Gender nonconformity is associated with a wide variety of health disparities and risk behaviors.
Post submitted by Alison Gill, Esq.
We have long known that youth whose gender expression does not fit traditional roles based on their sex assigned at birth – who are often referred to as gender non-conforming or gender expansive youth -- are at increased risk for a variety of negative health issues. They are more likely to be victimized by bullying, abuse, and sexual harassment, and to experience negative behavioral health outcomes including drug use, depression and suicide.
However, there has been little population-based research to provide us with data quantifying the sobering issues facing gender expansive youth --until now. It’s appropriate that as we mark Mental Health Month, we have a new report to highlight. For the first time we have data on the behavioral health of gender-expansive students.
The report, Health Risk Behaviors among Gender Expansive Students, was published recently by Advocates for Youth and the All Students Count Coalition, a group of organizations -- including the Human Rights Campaign -- that promotes better data collection for LGBTQ youth. Using federal data from the Centers for Disease Control and Prevention (CDC) Youth Risk Behavior Surveillance System (YRBSS), the report shows that gender nonconformity is associated with a wide variety of health disparities and risk behaviors. It also indicates that gender expression is associated with risk behaviors independent of sexual orientation.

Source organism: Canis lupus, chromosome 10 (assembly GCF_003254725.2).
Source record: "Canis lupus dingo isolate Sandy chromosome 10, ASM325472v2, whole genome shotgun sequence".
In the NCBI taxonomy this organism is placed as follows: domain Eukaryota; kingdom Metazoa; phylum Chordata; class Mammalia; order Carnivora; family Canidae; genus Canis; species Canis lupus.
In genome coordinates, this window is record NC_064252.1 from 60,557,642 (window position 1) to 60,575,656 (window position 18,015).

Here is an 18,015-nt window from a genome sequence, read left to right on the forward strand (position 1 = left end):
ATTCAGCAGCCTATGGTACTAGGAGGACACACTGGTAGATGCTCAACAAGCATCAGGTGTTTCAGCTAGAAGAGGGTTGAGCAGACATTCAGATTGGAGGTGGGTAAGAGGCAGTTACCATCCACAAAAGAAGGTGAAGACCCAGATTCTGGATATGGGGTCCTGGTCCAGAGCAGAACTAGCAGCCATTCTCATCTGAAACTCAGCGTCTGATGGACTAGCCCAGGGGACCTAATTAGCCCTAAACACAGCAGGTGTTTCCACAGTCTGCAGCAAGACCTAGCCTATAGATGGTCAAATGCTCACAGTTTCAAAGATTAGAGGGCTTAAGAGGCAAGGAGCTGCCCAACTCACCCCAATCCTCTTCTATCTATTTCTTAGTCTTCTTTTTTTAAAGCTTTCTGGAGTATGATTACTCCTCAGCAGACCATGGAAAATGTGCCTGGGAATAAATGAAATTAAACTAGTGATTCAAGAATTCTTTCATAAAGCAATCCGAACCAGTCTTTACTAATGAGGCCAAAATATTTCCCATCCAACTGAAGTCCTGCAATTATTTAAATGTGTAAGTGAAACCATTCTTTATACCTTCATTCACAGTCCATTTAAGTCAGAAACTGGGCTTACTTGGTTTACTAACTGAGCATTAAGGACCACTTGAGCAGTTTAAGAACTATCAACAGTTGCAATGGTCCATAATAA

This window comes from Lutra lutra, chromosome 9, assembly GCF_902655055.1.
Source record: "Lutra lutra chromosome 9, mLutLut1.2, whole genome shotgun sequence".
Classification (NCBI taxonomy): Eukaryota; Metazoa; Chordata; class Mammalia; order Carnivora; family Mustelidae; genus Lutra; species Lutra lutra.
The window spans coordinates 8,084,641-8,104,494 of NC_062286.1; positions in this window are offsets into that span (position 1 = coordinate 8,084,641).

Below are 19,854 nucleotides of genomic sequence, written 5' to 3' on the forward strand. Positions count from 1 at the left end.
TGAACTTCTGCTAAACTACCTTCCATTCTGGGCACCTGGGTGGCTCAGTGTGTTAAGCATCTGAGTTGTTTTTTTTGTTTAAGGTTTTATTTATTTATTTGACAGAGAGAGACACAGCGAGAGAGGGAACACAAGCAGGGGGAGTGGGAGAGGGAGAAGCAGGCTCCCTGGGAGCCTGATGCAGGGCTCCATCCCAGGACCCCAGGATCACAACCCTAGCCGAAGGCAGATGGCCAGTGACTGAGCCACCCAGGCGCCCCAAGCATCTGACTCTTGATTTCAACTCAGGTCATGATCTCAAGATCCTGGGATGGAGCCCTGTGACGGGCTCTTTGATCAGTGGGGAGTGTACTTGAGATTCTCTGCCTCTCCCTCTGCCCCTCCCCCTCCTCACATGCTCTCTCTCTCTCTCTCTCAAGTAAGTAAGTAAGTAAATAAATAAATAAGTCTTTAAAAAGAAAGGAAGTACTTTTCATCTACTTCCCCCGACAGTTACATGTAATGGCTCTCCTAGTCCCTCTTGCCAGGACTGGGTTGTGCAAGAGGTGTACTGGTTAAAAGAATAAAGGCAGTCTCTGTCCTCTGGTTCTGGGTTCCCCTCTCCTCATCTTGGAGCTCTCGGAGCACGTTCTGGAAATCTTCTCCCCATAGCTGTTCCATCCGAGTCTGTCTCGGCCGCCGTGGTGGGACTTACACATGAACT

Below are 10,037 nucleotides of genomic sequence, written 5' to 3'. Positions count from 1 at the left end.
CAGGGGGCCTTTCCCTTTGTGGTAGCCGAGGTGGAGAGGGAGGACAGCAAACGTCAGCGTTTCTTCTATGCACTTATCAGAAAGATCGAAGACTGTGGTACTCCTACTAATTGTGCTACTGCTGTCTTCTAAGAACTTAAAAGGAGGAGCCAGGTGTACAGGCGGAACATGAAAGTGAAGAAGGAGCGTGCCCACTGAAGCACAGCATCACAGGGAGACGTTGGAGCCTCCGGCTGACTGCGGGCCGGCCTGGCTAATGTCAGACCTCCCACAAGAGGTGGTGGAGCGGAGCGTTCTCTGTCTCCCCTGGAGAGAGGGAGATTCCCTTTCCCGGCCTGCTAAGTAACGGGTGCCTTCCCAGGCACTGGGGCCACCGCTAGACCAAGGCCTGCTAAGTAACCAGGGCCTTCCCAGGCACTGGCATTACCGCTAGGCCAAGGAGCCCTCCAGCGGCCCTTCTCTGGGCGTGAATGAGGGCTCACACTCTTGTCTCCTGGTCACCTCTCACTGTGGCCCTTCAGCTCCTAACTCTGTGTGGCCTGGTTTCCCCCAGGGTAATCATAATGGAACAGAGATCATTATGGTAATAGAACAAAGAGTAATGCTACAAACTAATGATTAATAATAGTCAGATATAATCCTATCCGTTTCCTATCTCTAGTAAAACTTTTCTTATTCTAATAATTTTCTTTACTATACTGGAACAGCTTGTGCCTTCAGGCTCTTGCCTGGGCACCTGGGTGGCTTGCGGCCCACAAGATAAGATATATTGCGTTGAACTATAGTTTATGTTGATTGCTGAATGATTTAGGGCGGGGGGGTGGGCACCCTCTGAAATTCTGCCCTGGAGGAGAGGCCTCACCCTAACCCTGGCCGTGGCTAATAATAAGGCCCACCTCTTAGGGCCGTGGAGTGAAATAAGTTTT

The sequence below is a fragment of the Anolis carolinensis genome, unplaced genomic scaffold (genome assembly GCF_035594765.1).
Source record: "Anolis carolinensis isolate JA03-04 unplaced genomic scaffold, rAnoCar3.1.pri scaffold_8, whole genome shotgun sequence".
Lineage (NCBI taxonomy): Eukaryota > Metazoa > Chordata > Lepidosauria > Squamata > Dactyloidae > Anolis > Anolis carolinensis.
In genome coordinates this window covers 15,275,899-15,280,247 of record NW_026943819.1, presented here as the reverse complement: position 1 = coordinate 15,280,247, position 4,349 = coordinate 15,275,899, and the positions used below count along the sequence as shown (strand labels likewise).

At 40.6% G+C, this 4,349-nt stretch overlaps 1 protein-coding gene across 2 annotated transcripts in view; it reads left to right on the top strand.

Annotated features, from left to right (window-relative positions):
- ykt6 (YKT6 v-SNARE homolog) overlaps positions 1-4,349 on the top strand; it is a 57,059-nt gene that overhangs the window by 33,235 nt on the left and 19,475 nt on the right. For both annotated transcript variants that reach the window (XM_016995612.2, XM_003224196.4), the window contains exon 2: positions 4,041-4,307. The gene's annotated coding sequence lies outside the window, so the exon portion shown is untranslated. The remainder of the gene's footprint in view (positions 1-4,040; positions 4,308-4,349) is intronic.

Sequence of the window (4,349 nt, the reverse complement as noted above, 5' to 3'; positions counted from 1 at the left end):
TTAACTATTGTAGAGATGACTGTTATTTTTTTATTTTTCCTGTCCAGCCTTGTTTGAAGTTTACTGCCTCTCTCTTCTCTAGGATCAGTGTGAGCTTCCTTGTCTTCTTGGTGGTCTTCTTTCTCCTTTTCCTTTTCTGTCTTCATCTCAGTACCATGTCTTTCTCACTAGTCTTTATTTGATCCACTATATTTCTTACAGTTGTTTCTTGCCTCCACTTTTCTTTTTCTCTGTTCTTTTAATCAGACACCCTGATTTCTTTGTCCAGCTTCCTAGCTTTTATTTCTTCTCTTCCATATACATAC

Just a few of the findings relating to behavioral health include:
Compared to males who describe themselves as masculine, feminine males are:
Compared to females who describe themselves as feminine, masculine females are:
Compared to females who describe themselves as feminine, androgynous females are:
These findings make clear that a young person’s gender expression—in addition to their gender identity or sexual orientation—is an important factor in their health and safety. Because the YRBSS does not offer a CDC-approved question that identifies transgender participants, it is unknown whether any of these gender expansive students identify as transgender. As researchers and advocates call for improved data on gender minority youth, this research demonstrates that there is need for data collection pertaining to both gender identity and gender expression.
The new data about gender expansive youth will help educators, policymakers, advocates, and public health practitioners develop a greater understanding of gender expression and gender nonconformity and how they relate to mental health risks among youth. This will allow them to create or modify programs and policies to meet gender expansive students’ particular needs, and to improve their behavioral health outcomes and academic success.
This Mental Health Month, please help spread awareness of this new report and data on the behavioral health disparities facing gender expansive youth. Learn more about how you can support LGBTQ youth here.